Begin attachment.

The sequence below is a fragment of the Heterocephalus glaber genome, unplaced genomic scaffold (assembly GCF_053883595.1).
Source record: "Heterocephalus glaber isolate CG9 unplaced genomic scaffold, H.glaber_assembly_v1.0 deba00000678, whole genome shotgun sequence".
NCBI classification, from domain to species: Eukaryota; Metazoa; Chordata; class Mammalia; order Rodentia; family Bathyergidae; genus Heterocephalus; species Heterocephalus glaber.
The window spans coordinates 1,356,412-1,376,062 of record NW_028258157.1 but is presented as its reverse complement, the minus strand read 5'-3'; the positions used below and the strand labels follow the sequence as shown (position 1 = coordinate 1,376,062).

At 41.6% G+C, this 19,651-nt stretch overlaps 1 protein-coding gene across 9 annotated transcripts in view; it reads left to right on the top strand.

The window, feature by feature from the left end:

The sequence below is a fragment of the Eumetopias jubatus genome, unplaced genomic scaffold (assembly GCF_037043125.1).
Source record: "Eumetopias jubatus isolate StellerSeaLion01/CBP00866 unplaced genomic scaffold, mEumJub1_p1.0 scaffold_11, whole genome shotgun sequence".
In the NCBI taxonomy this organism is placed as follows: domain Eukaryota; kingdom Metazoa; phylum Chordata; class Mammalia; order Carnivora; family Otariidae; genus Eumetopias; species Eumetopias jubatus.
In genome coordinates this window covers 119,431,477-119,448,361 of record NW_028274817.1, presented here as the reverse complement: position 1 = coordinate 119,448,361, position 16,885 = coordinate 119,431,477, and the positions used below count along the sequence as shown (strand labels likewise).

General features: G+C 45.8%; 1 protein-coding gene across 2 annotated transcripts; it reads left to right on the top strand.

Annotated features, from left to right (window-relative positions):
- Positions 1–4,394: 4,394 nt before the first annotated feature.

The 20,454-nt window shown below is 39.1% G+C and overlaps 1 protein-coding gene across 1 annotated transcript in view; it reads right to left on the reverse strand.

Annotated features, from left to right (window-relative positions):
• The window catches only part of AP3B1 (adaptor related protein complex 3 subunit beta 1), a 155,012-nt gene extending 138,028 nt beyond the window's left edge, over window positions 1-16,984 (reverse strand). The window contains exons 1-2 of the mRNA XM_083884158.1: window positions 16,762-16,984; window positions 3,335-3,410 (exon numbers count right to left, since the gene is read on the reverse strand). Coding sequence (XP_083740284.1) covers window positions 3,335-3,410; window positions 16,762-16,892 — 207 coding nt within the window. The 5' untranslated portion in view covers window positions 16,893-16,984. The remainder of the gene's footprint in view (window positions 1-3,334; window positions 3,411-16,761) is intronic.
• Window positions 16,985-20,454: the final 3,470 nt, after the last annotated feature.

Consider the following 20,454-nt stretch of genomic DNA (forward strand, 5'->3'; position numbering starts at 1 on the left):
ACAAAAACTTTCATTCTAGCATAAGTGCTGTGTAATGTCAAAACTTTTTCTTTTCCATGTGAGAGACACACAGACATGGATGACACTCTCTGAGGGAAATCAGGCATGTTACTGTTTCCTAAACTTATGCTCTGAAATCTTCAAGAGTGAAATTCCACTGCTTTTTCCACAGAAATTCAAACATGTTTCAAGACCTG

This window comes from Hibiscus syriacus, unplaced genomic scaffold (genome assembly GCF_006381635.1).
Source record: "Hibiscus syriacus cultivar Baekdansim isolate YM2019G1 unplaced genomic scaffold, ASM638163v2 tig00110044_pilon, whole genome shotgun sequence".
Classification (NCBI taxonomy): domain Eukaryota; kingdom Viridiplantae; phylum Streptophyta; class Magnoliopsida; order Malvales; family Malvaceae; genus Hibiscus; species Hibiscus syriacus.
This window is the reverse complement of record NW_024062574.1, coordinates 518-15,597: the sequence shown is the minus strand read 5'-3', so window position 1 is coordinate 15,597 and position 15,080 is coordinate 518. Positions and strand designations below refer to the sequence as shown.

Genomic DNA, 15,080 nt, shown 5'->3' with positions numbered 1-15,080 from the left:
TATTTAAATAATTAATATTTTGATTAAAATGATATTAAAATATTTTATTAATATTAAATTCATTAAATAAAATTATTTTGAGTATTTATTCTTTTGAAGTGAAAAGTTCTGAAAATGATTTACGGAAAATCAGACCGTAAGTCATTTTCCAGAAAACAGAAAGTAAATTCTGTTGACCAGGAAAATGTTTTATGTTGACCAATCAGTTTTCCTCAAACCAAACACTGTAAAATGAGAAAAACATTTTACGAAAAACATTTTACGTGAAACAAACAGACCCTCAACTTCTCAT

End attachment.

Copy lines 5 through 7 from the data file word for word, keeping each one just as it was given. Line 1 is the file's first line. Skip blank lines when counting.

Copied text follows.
At 41.6% G+C, this 19,651-nt stretch overlaps 1 protein-coding gene across 9 annotated transcripts in view; it reads left to right on the top strand.

The window, feature by feature from the left end:

The sequence below is a fragment of the Eumetopias jubatus genome, unplaced genomic scaffold (assembly GCF_037043125.1).